Creating Beauty

As a child, I was frightened by a humongous Kissy doll. At 3, it was as big as I was and when you pulled it's hands together it made a smacking or a supposed kissing sound. I was sure it would get up and get me......making smacking sounds as it neared my bed.

Now I make dolls.....some are supposed to be scary, but most just reflect how I look at beauty. To me we have a very narrow view of what beauty is and is not. I have cerebral palsy and don't think I'm whining about it I'm not. I'm lucky my case is very mild compared to some people's. But you can pick me out as different, I walk awkwardly, but my arm and leg work correctly.....for someone with a partially paralyzed arm and leg.

I look like someone with CP is supposed to and in my way I'm attractive. I try to reflect alternative beauty in the dolls I create and so in some ways I'm still dealing with fear, but now it's not my own.

Wednesday, December 11, 2013

Blind Angel

When most people think about human perfection and beauty a perfect body is what many people imagine. I don't have such a narrow definition. I never have had that idea for many reasons.

I have cerebral palsy and with the partial paralysis of my right arm and leg, I'm far from physically perfect. So, I have spent my whole life listening to..." What's wrong with your hand/ leg; Why do you walk like that?; Are you retarded?"

And I'm as far as I'm concerned barely disabled. If my CP more severe, I can only imagine the extra crap I'd have to put up with in public.

So I think of perfection or beauty differently.  I look like what a person with my type of CP looks like. A person with spinal atrophy, blindness, Downs Syndrome, severe burns etc all look a certain way. And whether you believe it or not, like it or not they are beautiful not in spite of their body, but because of it.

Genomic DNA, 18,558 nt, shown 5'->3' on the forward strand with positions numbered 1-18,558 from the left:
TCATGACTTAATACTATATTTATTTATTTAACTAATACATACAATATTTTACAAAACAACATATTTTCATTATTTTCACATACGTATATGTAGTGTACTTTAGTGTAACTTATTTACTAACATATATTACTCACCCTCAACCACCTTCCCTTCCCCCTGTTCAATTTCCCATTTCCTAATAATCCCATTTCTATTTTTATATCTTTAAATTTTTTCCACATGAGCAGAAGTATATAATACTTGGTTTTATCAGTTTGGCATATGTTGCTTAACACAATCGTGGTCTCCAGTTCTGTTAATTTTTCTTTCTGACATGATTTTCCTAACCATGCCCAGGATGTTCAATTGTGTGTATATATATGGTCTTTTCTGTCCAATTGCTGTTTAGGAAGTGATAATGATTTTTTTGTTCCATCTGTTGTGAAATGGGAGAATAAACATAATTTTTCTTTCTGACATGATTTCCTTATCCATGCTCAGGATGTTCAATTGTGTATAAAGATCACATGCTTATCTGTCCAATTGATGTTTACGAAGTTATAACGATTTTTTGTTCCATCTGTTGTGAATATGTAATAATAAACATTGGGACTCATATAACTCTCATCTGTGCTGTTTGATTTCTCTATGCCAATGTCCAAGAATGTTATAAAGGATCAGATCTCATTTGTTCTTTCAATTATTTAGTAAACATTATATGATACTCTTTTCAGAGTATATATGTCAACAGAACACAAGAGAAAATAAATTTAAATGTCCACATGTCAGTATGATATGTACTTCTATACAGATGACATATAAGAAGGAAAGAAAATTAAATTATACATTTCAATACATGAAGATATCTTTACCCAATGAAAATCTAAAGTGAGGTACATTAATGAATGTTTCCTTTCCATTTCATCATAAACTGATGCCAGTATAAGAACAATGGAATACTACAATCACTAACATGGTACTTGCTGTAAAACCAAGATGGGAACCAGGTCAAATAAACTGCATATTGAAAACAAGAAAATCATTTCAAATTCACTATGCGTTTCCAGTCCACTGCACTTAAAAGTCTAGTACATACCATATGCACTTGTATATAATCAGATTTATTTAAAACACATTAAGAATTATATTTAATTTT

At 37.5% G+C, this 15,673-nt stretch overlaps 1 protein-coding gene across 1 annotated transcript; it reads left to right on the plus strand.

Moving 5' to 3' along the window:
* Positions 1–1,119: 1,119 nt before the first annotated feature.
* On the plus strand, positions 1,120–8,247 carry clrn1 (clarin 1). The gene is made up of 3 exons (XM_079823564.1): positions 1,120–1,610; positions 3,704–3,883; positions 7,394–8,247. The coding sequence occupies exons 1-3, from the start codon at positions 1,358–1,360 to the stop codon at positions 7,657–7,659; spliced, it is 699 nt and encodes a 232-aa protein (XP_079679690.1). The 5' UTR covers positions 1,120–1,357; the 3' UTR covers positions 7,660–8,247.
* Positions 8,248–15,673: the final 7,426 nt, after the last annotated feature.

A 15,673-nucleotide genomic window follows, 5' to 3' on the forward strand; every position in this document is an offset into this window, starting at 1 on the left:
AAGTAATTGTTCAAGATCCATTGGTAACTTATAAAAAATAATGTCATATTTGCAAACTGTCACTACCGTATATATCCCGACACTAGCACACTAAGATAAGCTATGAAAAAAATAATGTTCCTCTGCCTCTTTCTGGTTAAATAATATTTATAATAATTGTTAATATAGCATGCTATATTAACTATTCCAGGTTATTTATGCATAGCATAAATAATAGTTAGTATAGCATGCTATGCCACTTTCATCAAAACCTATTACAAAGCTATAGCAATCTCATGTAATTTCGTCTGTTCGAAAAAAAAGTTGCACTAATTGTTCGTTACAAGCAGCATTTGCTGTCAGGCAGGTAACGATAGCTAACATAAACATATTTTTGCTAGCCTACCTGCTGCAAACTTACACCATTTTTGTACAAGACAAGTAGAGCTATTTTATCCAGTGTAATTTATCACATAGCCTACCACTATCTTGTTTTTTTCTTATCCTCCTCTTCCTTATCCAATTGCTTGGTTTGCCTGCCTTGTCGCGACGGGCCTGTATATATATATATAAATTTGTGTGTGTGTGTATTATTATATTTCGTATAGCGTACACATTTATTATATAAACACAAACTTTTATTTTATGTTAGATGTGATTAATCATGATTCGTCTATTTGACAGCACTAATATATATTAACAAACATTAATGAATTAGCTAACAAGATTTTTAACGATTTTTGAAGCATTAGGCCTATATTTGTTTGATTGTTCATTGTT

I've been thinking about my ideas on relative beauty for a long time and how it could relate to what kind of art I create. My first steps into this realm were my animal pieces like my Hexcats who only have one eye because according to their backstory they were magicked by a wizard who was trying to save injured, abandoned and sick animals.  Since people sometimes tend to give more compassion to animals than other humans, these pieces have been successful.

Now I've decided to start adding unusual and physically different art dolls to my shop. Armaita is the first because she introduced herself to me as a figure in a dream.
This dream was about a heated conversation between a human woman and an angel.  As she spoke with the angel, Armaita, the woman realized the angel wasn't looking directly
 at her because the angel's eyes were a pearly white and sightless. 
The woman stepped back angrily and asked, " Why aren't you sighted? Shouldn't angels be perfect? The angel smiled, " We are created with the physical body we need to teach and learn. One doesn't need sight to see a soul. Come with me. We need to have a talk." 

So now I need to continue this conversation with you through my dolls. I hope we both learn about beauty and perfection together.

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